Gold: $2426.56 44.03
Silver: $31.69 1.98

Investing Guide

Many investors nowadays are looking to move some or all of their portfolio away from traditional stock or bond investments and into precious metals like gold or silver. The motivations behind this are relatively simple, namely that traditional investments have been extremely volatile as of late, while metals have performed very well over the past 10 years.

This article will discuss some of the more common silver investments, as well as their advantages and disadvantages.

Physical Silver

The silver investment that we advocate most is a purchase of physical silver bullion that you yourself hold. This is different from purchasing silver and storing it in a depository, or purchasing silver “on account”, as we believe the only way to truly own silver is to hold it in your possession.

If a true economic crisis came about, investors with silver in hand would be much more comfortable than those who were trying to extract it from a depository or account. Although we advocate holding physical silver, there are a few other silver investments one can utilize.

Silver ETFs

Silver exchange-traded funds, such as SLV, are funds that can be traded online through brokerage services like Fidelity or Smith Barney. Silver ETFs are investments into a trust which holds physical silver, but it is important to note that you are not actually purchasing physical silver. ETFs can never be redeemed for physical metal, so in a crisis situation you are likely left with nothing but paper.

Silver Futures

Silver futures contracts are agreements to purchase or sell a fixed amount of silver at a fixed price at a specified future date. So, an example futures contract could be to purchase 5,000 ounces of physical silver at $32/ounce on July 1st, 2013. Futures contracts tend to correlate very closely with physical spot prices, so as silver moves up and down, the value of your contract changes accordingly.

Although futures contracts can actually be redeemed for actual physical silver bullion, the vast majority of these contracts are “canceled” out before expiration by buying or selling an offsetting contract, thus settling the balance in cash.

One unique aspect of silver futures are that they are highly leveraged, meaning that you can take on a rather large silver position with only a portion of the cash you would need to buy that much physical silver. This allows you to leverage up your capital, but also means potential gains, as well as losses, are magnified from even small market movements.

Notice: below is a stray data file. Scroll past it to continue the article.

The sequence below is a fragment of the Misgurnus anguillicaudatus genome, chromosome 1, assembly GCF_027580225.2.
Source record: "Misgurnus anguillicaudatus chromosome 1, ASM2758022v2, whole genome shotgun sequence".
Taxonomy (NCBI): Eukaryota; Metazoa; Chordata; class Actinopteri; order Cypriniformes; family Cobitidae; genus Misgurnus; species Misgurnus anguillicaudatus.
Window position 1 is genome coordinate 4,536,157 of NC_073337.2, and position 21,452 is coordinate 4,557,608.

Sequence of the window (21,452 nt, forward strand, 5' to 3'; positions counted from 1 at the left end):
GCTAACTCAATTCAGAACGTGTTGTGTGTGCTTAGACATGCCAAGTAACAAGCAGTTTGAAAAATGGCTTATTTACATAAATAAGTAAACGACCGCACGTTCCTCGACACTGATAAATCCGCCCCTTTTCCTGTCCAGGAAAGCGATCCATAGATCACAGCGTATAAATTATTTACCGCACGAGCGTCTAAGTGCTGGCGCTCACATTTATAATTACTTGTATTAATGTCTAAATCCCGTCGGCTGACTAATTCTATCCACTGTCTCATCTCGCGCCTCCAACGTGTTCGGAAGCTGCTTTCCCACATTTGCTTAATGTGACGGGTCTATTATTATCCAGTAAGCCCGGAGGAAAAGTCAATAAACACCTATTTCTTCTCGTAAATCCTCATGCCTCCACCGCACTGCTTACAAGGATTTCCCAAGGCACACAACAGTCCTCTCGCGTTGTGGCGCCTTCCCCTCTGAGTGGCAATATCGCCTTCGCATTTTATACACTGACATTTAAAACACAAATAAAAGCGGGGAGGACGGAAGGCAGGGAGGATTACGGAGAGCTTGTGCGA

Silver on Account

Another way of gaining silver exposure is to purchase silver on account, meaning that you receive a certificate detailing your silver position, while the seller keeps and protects the actual physical silver for you. There are a few methods for doing this, namely allocated and unallocated accounts.

Allocated accounts means that you own specific bars and/or coins at the holder’s facilities. If you wish to redeem your physical silver, there are specific products in the vault that you can lay claim to. This is the safest form of account.

Unallocated accounts means that you own a specified amount of silver within a pool of other customer’s silver. The holder does not actually have to keep all of the silver on hand at any given time, as the likelihood of a run on their pool is very low. However, if there was a run, you could end up out of luck if the seller did not have enough silver on hand to meet their obligations.


Introduction to Precious Metals Investing | Understanding Purity & Weight | Types of Bullion | Difference Between Spot & Retail Price | Understanding The Dynamics Behind Gold & Silver Pricing | How to Buy Gold & Silver | How To Store Your Investments | Risks and Rewards